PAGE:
EDWARD DUNCAN

(21 October 1803 - 11 April 1882)




Duncan, Edward began his artistic career as an engraver, painting at the same time occasionally in water- colors, and was one of the original members of the New Society of Painter* in Water-Colors in 1831. He left that institution in 1848, when he joined the Old Water-Color Society, of which he is still an active member. Among his later drawings may be named, "Dutch Fishing-Boats in a Gale," in 1872; "Returning from Market" and several marine views, in 1873; "Fast Castle near Dunbar," in 1875; "The Thames in Flood," in 1877; "The Shore near Exmouth, South End' in 1878 To the Society of British Artists in 1877, he sent "Prawn-Catchers, Coast of South Wales".

'Landing Fish on the Sands at Whitby,' by Edward Duncan is a busy low-tide subject to which attention is called by its atmospheric beauty, and the extreme delicacy of its treatment. The theme is of an ordinary kind, but it marks sufficiently the power of the master." -- Art Journal, June, 1873.

[Artists of the Nineteenth Century and their Works, Clara Erskine Clement and Laurence Hutton, 1879.] div
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Landscape-painter, etcher, and lithographer, born in London, first studied aquatint engraving under Robert Havell. In 1831 he became a member of the New Society of Painters in Water-Colours, and in 1848 was elected a member of the Old Water-Colour Society, where he exhibited ‘Shipwreck’ and the ‘Lifeboat’ in 1859 and 1860. Several of his aquatints were published by T. Gosden in the Sportsman's Repository, among them ‘Pheasant-shooting’ and ‘Partridge-shooting.’ Following his death his remaining works were sold at Christie's on 11 March 1885; among the most finished drawings were ‘Loch Scavaig,’ ‘The Fisherman's Return,’ and scenery in England, Scotland, and Wales.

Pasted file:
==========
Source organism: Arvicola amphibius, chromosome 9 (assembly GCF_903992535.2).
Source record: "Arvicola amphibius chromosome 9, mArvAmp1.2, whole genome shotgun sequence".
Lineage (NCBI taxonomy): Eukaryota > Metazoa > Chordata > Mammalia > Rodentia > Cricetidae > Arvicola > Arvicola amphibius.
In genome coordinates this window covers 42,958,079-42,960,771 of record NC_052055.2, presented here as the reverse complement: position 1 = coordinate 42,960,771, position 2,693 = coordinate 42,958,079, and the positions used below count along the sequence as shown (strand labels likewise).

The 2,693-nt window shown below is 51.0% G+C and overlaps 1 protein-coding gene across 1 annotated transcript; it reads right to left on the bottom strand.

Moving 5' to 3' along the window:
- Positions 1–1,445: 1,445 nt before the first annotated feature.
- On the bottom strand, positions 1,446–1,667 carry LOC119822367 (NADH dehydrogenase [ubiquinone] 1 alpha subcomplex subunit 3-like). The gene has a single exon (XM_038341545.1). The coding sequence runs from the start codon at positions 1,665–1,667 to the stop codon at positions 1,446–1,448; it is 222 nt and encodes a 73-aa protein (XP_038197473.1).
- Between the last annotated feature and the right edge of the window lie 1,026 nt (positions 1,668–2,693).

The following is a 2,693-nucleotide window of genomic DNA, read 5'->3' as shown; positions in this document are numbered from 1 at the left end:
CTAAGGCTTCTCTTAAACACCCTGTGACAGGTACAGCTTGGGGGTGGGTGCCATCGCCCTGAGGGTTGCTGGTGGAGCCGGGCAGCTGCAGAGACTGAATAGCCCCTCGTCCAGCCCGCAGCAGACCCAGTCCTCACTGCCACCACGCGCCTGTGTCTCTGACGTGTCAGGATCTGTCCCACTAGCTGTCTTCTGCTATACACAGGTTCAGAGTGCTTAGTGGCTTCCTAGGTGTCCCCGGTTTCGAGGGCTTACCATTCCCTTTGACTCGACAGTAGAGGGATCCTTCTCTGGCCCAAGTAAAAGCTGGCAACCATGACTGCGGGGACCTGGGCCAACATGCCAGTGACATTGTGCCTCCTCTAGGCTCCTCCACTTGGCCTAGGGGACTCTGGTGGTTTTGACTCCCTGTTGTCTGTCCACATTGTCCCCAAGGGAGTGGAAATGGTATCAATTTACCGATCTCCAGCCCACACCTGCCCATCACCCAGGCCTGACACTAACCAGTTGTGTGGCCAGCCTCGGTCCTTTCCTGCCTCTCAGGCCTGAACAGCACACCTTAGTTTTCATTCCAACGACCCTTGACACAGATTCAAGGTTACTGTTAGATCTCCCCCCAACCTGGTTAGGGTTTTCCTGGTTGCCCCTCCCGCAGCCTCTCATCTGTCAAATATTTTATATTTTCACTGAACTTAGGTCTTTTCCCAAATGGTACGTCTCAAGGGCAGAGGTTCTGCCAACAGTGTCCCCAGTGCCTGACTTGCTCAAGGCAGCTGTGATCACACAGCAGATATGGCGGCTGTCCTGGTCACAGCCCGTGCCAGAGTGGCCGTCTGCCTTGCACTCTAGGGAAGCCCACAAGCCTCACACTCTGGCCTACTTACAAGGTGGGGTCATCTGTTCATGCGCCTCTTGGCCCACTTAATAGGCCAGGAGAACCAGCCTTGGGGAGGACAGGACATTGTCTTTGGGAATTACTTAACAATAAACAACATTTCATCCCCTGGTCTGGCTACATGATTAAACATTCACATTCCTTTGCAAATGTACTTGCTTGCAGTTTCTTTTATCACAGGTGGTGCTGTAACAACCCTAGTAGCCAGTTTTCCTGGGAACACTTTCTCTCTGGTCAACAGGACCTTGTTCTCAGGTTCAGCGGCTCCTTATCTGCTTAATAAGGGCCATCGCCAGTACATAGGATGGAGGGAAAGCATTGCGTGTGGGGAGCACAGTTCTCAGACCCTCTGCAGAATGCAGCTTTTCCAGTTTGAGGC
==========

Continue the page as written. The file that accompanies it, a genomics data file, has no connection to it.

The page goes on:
[Ottley's Dict. of Recent and Living Artists.]
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DUNCAN, EDWARD was articled to Robert Havell, the aquatint engraver, and was thus aff'orded frequent opportunities of studying, and occasionally of copying, the works of William Havell. These developed his taste for drawing and the use of colour, and in 1851 he became a member of the New Society of Painters in Watcr-Colours, but he afterwards withdrew, and in 1849 was elected an Associate of the Society of Painters in Water-Colours, and a full member in the following year. He died in London in 1882. His drawings comprise a wide range of subjects, treated with much grace and great truthfulness to nature, but his larger and more important works are chiefly coast scenery, with shipping and craft admirably characterized. Among the beet of them are the following:
'The Shipwreck'. 1859.
'The Life-Boat'. 1860.
'Blue Lights'.
'Oyster Dredgers -- Swansea Bay'.
'Landing Fish on the Sands at Whitby'.
'Fishing Boats making for the Harbour of Boulogne -- early moruing'.

[Bryan's dictionary of painters and engravers, 1903.]
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